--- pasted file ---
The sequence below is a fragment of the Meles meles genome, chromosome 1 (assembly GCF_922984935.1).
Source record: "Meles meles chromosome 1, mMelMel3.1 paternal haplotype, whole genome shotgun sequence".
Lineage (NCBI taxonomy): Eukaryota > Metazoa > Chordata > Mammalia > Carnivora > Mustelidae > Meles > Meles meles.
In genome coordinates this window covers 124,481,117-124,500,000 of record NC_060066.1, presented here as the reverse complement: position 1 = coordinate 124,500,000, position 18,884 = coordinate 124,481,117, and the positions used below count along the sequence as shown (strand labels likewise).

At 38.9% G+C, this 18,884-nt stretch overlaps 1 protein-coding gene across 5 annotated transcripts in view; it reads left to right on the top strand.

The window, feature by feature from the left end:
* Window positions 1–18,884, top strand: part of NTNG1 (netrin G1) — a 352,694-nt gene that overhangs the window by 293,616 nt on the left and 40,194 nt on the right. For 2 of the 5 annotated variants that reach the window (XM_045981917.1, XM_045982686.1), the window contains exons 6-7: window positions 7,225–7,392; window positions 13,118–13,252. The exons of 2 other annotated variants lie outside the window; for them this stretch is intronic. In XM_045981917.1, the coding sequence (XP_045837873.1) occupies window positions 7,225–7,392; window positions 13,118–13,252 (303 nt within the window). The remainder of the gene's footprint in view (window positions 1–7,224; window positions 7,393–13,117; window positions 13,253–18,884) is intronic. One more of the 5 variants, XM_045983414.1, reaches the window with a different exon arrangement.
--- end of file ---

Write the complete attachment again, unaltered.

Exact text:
The sequence below is a fragment of the Meles meles genome, chromosome 1 (assembly GCF_922984935.1).
Source record: "Meles meles chromosome 1, mMelMel3.1 paternal haplotype, whole genome shotgun sequence".
Lineage (NCBI taxonomy): Eukaryota > Metazoa > Chordata > Mammalia > Carnivora > Mustelidae > Meles > Meles meles.
In genome coordinates this window covers 124,481,117-124,500,000 of record NC_060066.1, presented here as the reverse complement: position 1 = coordinate 124,500,000, position 18,884 = coordinate 124,481,117, and the positions used below count along the sequence as shown (strand labels likewise).

At 38.9% G+C, this 18,884-nt stretch overlaps 1 protein-coding gene across 5 annotated transcripts in view; it reads left to right on the top strand.

The window, feature by feature from the left end:
* Window positions 1–18,884, top strand: part of NTNG1 (netrin G1) — a 352,694-nt gene that overhangs the window by 293,616 nt on the left and 40,194 nt on the right. For 2 of the 5 annotated variants that reach the window (XM_045981917.1, XM_045982686.1), the window contains exons 6-7: window positions 7,225–7,392; window positions 13,118–13,252. The exons of 2 other annotated variants lie outside the window; for them this stretch is intronic. In XM_045981917.1, the coding sequence (XP_045837873.1) occupies window positions 7,225–7,392; window positions 13,118–13,252 (303 nt within the window). The remainder of the gene's footprint in view (window positions 1–7,224; window positions 7,393–13,117; window positions 13,253–18,884) is intronic. One more of the 5 variants, XM_045983414.1, reaches the window with a different exon arrangement.